If we see depression as a signal that something is off, we might use the depression to catalyze positive change. Very often, depression makes perfect sense. In my practice, I often treat individuals who are being abused, living in loveless relationships, or suffering from loss. Depression in such instances seems quite appropriate. Rather than treat the depression, I prefer to assist these people in coming to terms with their life challenges. It is essential to treat the person, not the depression. We must come to understand how the depressed person struggles contextually in their lives and to appreciate their particular struggles and challenges. We must, at all costs, refrain from reducing them to a clinical compilation of symptoms.
In some instances, depression is situational. Loss of a loved one, illness, and job loss create circumstances that are painful. Working through the loss is more healing than medicating the pain. It is essential to address the underlying causes and not simply suppress the symptoms. The difficulty is that in our quick-fix mentality, we believe that if we can suppress the symptoms, then all is well. When we come to see depression not as the enemy but as an expression of struggle, the epidemic will likely subside as we come to honor the integrity of our human spirit. We do not ordinarily grow without engaging in struggle. So the irony is that by medicating our symptoms with psychotropic medication, we ensure continued stagnation, for the struggle is never resolved toward a breakthrough; it is merely placated.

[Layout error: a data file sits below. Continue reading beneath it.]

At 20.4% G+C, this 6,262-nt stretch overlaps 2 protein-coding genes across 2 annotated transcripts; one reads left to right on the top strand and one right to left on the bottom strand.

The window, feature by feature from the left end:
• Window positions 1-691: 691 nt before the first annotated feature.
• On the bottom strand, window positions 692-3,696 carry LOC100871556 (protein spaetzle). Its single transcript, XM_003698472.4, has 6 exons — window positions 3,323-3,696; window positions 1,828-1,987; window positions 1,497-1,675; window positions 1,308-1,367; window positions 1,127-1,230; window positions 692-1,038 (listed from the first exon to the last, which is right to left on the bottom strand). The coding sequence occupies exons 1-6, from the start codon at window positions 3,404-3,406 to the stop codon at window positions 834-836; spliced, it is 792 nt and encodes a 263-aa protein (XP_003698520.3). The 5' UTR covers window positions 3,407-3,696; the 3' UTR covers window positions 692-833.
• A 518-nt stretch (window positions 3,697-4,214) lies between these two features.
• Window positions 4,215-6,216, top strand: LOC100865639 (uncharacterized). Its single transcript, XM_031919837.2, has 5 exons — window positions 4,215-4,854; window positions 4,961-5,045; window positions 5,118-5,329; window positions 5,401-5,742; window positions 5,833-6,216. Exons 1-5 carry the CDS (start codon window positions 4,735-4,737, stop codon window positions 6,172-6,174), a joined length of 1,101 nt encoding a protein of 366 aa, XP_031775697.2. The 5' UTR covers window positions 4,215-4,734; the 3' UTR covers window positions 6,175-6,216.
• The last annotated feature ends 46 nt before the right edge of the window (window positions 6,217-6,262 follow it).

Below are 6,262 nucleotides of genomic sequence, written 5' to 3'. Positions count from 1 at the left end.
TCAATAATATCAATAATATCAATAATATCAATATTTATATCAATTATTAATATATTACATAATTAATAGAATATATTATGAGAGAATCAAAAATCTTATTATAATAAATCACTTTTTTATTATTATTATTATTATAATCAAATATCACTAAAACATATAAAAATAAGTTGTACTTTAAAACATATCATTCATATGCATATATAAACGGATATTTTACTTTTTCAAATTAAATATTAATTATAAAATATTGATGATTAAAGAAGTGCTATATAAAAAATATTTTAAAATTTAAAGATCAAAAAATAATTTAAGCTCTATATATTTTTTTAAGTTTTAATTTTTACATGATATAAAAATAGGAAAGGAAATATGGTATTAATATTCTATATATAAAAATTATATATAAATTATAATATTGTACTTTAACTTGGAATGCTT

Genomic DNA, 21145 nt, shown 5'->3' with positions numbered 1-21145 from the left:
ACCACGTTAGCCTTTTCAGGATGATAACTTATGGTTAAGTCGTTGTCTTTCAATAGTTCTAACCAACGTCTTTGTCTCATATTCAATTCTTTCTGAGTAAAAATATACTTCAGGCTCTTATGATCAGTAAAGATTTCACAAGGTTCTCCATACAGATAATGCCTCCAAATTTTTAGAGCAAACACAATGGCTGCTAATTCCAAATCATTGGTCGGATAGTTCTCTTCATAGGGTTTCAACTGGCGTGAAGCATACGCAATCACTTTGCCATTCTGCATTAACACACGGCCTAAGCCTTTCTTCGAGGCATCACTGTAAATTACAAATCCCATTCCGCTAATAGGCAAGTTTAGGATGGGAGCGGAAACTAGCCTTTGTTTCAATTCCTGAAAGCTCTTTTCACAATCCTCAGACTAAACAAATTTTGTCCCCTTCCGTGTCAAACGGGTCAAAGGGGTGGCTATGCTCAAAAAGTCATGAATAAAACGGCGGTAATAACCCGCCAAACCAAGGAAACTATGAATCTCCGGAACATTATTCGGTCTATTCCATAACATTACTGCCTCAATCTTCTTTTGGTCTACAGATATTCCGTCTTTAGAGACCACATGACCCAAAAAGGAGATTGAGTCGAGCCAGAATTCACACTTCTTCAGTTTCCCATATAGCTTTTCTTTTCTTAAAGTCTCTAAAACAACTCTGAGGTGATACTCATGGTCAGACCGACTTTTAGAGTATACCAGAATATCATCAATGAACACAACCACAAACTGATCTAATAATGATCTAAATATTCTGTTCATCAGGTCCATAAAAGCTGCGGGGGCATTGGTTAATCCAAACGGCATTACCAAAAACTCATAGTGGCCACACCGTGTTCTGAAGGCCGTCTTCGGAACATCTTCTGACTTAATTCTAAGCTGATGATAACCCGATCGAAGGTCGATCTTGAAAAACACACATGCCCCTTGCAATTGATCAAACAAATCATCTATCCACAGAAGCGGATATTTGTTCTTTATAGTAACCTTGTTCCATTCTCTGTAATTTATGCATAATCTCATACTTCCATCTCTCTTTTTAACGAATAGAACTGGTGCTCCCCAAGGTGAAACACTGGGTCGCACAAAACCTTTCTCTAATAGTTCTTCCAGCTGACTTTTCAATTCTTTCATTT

Gary Greenberg, in Manufacturing Depression, suggests that depression as a clinical disease may indeed be manufactured. He references best-selling psychiatrist Peter Kramer's assertion in Against Depression that "depression magically skyrocketed after the drug industry introduced SSRIs and that diagnostic criteria can't distinguish between depression and grief."
My thesis, therefore, is twofold: Much of what we call depression is a typical life struggle around loss, fear, and grave situational issues that have become pathologized for profit. Yet, there also lies a deeper despair that accompanies living an incoherent life as a stranger in a strange land. What I am strongly asserting is that depression, and anxiety for that matter, are the most likely outcomes of living in and with the unmerciful and misguided constraints of a tired and destructive worldview. Our constructed reality is, for many people, depressive and anxiety-inducing. Feeling as such ironically suggests that many depressed people are merely mirroring the effects of a somewhat incongruous, if not insane, way of living fostered by the society itself. In effect, the way that we are living is producing tragic results.
This article was excerpted from Mel's recently published book, The Possibility Principle: How Quantum Physics Can Improve the Way You Think, Live and Love.